There is something rather depressing about yesterday's call by a coalition of women's rights groups and politicians for a public debate to challenge the myths and stereotypes concerning the crime of rape. What is depressing is not the message itself – there is no graver deficiency in our criminal justice system than its pitiful rape conviction rate – but the fact that such a demand for action still needs to be made in our times of supposed sexual equality.
The Fawcett Society, in its meeting yesterday with the Home Secretary, Jacqui Smith, demanded government action to educate juries and to improve police evidence-gathering procedures. Anti-rape campaigners have been calling for such reforms for years. Giving juries instruction on the likely behaviour of rape victims following an assault is plainly needed. Victims of sexual assault do not always run straight to the nearest police station and a failure to do so does not, as far too many juries believe, imply a false accusation. We also plainly need more competent evidence-gathering from the police if more effective prosecution cases are to be mounted. The police have become more understanding towards complainants in recent years, but there is still a culture in many police stations in which victims are routinely disbelieved.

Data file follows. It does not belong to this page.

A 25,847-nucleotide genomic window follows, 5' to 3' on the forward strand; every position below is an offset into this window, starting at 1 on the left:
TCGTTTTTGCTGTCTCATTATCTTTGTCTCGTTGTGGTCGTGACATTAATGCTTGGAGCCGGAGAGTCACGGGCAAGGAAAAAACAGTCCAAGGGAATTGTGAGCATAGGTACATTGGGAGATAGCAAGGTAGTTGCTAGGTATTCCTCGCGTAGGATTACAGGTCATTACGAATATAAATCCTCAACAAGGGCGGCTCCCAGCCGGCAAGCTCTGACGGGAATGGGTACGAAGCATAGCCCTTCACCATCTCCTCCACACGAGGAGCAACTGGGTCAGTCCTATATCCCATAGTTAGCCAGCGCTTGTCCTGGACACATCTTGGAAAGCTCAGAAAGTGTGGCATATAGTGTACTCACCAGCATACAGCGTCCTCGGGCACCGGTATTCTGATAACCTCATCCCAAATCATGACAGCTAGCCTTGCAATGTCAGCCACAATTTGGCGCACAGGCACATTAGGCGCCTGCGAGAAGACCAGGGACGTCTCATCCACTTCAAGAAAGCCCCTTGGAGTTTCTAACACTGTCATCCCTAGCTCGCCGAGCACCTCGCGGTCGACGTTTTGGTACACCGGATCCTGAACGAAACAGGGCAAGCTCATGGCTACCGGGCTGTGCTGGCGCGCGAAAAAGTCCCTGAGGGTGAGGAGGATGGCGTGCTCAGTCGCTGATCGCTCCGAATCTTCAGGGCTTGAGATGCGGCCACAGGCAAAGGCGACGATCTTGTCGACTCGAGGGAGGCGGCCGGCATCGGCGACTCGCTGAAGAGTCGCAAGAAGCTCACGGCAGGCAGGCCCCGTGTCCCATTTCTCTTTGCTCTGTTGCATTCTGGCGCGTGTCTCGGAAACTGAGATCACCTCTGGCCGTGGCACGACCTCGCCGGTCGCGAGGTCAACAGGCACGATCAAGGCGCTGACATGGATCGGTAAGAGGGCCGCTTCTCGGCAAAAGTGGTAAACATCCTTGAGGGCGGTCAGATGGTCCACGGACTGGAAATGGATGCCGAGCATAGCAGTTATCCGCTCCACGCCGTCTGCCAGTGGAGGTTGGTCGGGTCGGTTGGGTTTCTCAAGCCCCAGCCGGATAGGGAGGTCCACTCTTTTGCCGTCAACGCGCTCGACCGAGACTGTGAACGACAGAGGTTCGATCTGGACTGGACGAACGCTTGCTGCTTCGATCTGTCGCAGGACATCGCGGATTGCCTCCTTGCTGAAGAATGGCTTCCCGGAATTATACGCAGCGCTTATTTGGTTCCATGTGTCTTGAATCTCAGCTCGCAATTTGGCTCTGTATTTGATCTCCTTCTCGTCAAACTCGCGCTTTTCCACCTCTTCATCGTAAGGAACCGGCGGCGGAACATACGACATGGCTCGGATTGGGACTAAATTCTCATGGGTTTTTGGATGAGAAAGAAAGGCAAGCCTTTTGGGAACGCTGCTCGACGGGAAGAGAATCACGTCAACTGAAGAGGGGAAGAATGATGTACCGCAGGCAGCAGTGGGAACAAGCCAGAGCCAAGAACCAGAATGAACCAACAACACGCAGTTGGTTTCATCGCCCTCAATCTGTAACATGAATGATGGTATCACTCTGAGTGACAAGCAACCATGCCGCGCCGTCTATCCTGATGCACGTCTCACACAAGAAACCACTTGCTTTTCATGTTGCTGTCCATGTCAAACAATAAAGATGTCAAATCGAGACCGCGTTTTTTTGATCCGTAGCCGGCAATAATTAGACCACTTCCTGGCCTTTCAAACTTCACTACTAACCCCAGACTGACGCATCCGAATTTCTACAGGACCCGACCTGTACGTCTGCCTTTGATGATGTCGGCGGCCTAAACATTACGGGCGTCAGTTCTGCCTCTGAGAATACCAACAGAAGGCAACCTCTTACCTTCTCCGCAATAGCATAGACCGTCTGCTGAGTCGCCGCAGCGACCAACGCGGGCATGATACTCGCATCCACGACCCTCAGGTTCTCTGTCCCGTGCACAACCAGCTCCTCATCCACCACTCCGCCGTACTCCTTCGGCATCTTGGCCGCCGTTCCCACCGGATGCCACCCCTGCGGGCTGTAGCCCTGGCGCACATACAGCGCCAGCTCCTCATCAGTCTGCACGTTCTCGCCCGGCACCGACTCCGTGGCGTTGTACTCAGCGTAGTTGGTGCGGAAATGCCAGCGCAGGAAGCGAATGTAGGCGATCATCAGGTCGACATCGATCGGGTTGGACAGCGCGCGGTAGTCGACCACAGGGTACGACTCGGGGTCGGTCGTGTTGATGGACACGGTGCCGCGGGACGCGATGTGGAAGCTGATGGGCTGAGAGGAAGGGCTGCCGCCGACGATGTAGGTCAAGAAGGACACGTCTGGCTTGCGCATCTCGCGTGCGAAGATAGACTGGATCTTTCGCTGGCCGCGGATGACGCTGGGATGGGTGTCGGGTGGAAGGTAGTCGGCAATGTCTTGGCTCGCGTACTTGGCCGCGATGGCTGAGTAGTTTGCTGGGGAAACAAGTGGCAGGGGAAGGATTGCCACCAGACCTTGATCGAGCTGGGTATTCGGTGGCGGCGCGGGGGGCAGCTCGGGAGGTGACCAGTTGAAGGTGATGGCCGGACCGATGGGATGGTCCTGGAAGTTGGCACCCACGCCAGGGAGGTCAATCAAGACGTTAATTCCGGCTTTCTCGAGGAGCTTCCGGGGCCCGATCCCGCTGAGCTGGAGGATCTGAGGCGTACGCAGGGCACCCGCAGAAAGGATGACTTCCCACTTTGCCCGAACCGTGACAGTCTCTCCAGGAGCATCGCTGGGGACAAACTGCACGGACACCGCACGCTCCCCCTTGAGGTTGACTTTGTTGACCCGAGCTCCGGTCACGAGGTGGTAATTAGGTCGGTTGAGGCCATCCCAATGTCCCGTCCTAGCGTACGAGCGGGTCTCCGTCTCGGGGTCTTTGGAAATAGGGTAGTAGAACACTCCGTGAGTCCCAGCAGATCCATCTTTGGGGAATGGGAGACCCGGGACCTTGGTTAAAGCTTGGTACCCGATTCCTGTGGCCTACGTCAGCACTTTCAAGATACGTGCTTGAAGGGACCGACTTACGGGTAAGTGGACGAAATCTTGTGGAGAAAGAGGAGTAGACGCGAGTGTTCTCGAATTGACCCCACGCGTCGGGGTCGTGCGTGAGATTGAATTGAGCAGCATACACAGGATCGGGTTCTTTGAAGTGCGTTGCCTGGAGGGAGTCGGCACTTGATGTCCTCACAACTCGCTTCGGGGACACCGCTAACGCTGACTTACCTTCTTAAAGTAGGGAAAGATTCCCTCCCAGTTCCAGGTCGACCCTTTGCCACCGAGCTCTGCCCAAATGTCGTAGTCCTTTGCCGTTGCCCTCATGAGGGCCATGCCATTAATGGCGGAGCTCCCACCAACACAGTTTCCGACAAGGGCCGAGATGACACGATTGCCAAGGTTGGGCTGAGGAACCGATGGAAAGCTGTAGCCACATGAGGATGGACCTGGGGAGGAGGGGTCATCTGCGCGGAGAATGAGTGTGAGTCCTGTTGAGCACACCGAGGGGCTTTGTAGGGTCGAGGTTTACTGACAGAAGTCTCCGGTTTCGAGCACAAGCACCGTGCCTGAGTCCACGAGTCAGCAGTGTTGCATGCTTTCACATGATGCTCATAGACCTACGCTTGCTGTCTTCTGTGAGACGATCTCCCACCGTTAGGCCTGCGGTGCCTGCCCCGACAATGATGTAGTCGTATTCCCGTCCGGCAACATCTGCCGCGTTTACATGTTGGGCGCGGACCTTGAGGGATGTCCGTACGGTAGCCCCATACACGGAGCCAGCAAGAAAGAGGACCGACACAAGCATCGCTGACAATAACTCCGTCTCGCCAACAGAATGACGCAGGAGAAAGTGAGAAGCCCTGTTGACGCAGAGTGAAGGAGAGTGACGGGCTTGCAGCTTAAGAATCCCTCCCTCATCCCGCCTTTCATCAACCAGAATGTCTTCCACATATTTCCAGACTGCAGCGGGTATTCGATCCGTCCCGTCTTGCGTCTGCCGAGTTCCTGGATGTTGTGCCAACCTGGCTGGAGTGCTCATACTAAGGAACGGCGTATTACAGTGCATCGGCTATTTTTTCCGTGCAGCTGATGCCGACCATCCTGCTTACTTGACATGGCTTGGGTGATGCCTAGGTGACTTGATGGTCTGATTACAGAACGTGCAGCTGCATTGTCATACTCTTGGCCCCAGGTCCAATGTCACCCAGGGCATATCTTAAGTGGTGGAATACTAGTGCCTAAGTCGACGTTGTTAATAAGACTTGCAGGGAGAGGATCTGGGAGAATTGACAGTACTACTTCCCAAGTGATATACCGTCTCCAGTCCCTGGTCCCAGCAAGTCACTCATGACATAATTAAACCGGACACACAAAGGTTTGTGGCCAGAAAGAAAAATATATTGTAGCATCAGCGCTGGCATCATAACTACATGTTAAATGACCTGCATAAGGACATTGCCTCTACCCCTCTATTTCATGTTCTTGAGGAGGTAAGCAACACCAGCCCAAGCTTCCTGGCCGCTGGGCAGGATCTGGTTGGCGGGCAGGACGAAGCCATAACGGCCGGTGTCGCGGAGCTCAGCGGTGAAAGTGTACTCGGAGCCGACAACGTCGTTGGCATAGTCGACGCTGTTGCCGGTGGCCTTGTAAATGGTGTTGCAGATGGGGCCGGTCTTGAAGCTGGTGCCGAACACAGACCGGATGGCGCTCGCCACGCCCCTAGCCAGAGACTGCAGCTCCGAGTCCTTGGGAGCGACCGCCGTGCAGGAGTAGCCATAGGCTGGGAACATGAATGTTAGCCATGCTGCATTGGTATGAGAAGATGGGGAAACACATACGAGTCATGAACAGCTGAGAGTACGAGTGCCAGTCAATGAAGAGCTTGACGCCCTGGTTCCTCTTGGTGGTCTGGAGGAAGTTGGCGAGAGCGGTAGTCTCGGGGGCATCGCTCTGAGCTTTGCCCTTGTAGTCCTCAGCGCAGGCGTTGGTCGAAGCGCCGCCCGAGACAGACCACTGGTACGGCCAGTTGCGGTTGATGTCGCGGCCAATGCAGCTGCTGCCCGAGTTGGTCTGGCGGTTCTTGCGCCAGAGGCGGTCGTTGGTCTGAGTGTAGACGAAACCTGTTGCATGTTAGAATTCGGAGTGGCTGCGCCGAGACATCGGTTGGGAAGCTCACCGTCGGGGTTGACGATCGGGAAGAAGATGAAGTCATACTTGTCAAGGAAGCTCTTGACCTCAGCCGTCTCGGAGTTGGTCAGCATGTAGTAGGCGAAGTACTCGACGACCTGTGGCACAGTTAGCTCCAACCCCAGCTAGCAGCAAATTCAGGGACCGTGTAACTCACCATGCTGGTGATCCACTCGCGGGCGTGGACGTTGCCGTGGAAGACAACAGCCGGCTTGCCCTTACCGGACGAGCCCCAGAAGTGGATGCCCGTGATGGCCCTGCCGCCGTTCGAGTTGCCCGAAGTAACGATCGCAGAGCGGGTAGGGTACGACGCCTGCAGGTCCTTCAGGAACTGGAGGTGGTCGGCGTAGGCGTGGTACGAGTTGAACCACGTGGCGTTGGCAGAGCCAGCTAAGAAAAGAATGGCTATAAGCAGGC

In fairness, the Government recently pledged to double the number of sexual assault referral centres by 2011, which should help on the evidence-gathering front. And ministers are looking into giving juries more information about the psychological effects of rape on the victim. But, given the scale of the problem, these can be regarded only as baby steps.
What is required is an administration prepared to stride towards this challenge with real conviction. We must hope that Britain's first female Home Secretary will summon the political will to mount a complete overhaul of the present, failing system.
Yet this is not a problem that can be cracked by ministers alone. This is an issue for our society as a whole. Policemen and women come to their job with certain preconceptions; so do jurors. It is these preconceptions that are doing the damage. We need a shift in attitudes to rape similar to the overhaul in society's views on the acceptability of drink-driving. The pernicious belief that women who get drunk, or wear revealing clothing, somehow "bring it upon themselves" needs to be confronted and demolished. So does the widespread belief in the ubiquity of the malicious accusation.
Increasing the rape conviction rate will need more than technical reforms of our justice system; it requires nothing less than a revolution in society's attitudes towards women.